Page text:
Abstract animation and synthesized sound by Lou Cohen (loucohen AT jolc DOT net). Software used: Grain and Csound for sound, Motion for animation
First presented at the 1958 Brussels Worlds Fair with 425 speakers placed throughout the famous Philips pavilion, the placement of the speakers and design of the building gave the spectators a feeling of being housed within a concrete, silver seashell. A giant model of the atom hung from the ceiling and the sound & imagery premiered to standing room only crowds and I can only imagine was a complete mind-blower to all who witnessed the spectacle. Varese is considered to be the “father of electronic music”, Henry Miller described him as the “stratospheric colossus of sound.” When Philips (Philips electronic company) approached Le Corbusier to design a building for the fair, Le Corbusier said, “I will not make a pavilion for you (Philips) but an Electronic Poem and a vessel containing the poem; light, color, image, rhythm and sound joined together in an organic synthesis.”
I’ve enjoyed Poême électronique for years. Yet, I never knew this film existed until my friend Jean-Luc played it for me while visiting NYC this past week.
:the early gurus of electronic music
“Electronic music represents freedom from conventional music forms: it liberates the production of sound. I was very interested in electronic music from its philosophical point of view. It is music that takes chances: it’s adventurous, it doesn’t sit still. And that’s something that should be applied to culture at large.” – Iara Lee
Ohm: The Early Gurus of Electronic Music is a sensational sonic history, grounded in mold-breaking experimentation. With virtually no rules to follow, or previous works to emulate, these composers were given a new freedom unlike anything else before. Naysayers would call this compilation a lot of things, but not music. For the open minded, this three disc +dvd set is an opportunity for exploring a world of sound you may have not experienced before.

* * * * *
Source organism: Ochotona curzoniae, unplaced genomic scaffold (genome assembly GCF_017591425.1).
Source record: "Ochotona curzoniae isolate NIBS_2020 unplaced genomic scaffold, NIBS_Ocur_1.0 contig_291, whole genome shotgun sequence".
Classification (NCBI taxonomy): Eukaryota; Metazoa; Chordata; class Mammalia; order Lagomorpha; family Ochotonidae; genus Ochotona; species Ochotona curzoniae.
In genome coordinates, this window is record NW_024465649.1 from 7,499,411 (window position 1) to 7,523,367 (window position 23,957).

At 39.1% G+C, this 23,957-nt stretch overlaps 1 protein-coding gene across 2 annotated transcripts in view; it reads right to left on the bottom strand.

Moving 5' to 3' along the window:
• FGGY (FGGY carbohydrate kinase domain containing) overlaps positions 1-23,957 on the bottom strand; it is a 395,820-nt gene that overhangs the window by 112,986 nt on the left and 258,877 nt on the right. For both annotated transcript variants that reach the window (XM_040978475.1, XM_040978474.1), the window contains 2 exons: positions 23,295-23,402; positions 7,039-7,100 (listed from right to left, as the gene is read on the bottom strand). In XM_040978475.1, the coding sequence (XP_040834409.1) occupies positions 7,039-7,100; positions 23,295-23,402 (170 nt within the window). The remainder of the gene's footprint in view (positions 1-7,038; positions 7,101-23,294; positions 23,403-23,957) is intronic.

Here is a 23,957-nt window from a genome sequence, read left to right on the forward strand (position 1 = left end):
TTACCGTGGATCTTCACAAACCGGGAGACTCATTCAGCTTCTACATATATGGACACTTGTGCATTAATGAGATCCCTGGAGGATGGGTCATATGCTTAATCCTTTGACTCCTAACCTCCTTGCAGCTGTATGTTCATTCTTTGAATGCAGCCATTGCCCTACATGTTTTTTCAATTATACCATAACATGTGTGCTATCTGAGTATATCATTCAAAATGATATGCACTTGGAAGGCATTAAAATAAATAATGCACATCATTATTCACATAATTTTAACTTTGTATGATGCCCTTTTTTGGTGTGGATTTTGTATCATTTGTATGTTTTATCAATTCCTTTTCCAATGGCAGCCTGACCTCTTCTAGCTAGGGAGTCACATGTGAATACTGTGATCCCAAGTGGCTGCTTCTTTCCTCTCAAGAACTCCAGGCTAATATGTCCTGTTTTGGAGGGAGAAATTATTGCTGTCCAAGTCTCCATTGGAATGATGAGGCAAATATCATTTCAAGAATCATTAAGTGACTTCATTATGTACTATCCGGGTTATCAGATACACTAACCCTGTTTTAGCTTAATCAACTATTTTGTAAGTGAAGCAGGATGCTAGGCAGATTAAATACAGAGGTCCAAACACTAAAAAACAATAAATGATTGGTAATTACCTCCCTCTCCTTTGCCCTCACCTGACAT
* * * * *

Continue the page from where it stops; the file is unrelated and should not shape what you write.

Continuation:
From what I’ve read, bending capacitors of this magnitude might blow your fingers off. Or at minimum, learn you real quick never do that again.
Love noise? Love toys? Perhaps circuit bending is for you./
To celebrate Thumbuki’s soft launch, we’re kicking off our our first original series: Get Bent
And by original series, I mean I’m personally going to be doing research on “circuit bending” over the next few weeks, and sharing my findings with you. I will post here the top relevant links, video, tutorials, historical accounts, etc, as I find them.
What is circuit bending? According to wikipedia:
“Circuit bending is the creative short-circuiting of low voltage, battery-powered electronic audio devices such as guitar effects, children’s toys and small synthesizers to create new musical instruments and sound generators. “
Also check out this video example of circuit bending by James Anderson.
As for me, I have zero hands-on experience with electronics. Though I do have some familiarity with everything from modular synthesizers to Csound. So I plan on getting very used to the idea of holding a soldering iron in the near future. I will be reporting back to you all of my successes and all of my failures as I turn children toys into little electronic frankensteins. For art’s sake.